VIENNA (AP) -- At the end of the evening, the witch was toast Sunday -- or more precisely a gingerbread cookie -- and the audience at Vienna's Volksoper loved it.
Of course, with many at the performance of "Haensel und Gretel" at Vienna's second opera house under the age of 6, one could argue that it was an easy sell. And yes, the fairy tale set to music by Engelbert Humperdinck is bound to please kids, even if the singers and the orchestra are sub-par -- which they weren't this evening.
For the youngsters it's mostly about the action on stage. Like past generations, the children at Saturday's performance watched wide-eyed, captivated by the story of the brother and sister who get lost in the woods, are captured by the witch and finally escape her by tossing her in the oven, where, in this version of the tale, she turns into a huge gingerbread cookie.
But more than half of the audience Saturday was adults without children, which tells us that there is much more to this opera than just a fairy tale that Vienna's "Omas" and "Opas" take their grandkids to, come Christmas.
Humperdinck worked with Richard Wagner, the master of German operatic folklore, and his music, is Wagnerian -- rich, lyrical and vaguely reminiscent of some of the German master's early works. The vocal line is melodic and ranges from pretty to the sublime, evoking occasional frissons even from gray-haired opera goers who have long outgrown fairy tales.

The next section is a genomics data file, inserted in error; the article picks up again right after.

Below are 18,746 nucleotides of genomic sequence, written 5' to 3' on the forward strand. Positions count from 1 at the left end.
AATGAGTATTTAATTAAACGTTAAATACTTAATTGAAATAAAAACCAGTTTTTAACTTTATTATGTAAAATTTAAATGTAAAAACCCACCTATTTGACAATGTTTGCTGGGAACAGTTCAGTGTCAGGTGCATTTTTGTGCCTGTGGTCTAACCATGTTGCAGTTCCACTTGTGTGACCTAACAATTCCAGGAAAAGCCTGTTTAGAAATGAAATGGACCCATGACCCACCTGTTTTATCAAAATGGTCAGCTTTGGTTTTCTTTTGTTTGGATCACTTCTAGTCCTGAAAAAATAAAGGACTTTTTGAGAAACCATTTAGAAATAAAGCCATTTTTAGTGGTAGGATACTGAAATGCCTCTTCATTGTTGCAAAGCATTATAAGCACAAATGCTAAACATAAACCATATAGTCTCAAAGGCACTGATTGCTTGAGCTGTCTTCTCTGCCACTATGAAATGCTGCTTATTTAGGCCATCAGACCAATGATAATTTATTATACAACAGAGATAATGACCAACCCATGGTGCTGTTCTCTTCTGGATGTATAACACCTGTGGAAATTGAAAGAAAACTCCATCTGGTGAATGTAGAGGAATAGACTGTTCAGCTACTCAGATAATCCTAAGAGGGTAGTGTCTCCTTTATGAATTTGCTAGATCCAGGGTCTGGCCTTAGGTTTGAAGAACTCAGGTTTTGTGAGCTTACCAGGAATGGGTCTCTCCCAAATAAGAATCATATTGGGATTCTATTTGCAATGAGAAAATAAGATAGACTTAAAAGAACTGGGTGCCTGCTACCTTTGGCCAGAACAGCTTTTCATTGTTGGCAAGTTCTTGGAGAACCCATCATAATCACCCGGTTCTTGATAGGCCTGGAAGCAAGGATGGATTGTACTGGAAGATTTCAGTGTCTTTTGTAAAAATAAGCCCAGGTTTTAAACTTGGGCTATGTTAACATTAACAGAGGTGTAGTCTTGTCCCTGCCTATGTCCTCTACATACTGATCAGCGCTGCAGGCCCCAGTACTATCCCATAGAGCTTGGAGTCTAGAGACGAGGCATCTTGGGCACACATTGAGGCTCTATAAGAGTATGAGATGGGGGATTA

This is music worth performing well. And it was, this Saturday.
As Gretel, Rebecca Nelsen started off well and grew stronger. Her light-lyric soprano was a good fit for the role and she mugged her way admirably through the part of the young waif who saves her and her brother before they turn kids the witch has turned into gingerbread back to life.
Mezzo Adrineh Simonian was Nelsen's perfect dramatic foil as the bumptious older brother who narrowly escapes turning into the witch's Sunday roast. Her voice -- and acting -- harmonized well with Nelsen's performance.
Robert Woerle was a witch with a difference. The Volksoper version of a production from Karl Doench that premiered more than two decades ago has a man in that role, and what Woerle doesn't deliver terms of voice, he more than compensates for in terms of the creepy factor. His solo "Hur, hopp" as the witch rants about his evil plans for the kids, was a highlight Saturday.
Sebastian Holecek was strong as Peter, the children's poverty-stricken father, tossing off his signature "Ach, wir armen, armen Leute (Oh, we poor, poor, people)" in a powerful and carefree manner that belied the difficulties of this aria. But Gertrud Ottenthal, as his wife, occasionally had to slide into some of her higher notes.
Also good: Sera Goesch as the Sandman and Claudia Goebl as the Dew Man.
In the orchestra pit, conductor Alfred Eschwe did justice to the full Germanic tapestry of the score, weaving a polyphonic musical manuscript to the onstage goings on.
A work for kids? Not only. Richard Strauss, the great German composer of the early and mid-20th century, described Haensel und Gretel as "a masterwork of the highest quality," and its creator as "a great master."
Young and old at the Volksoper on Saturday will surely agree with him.
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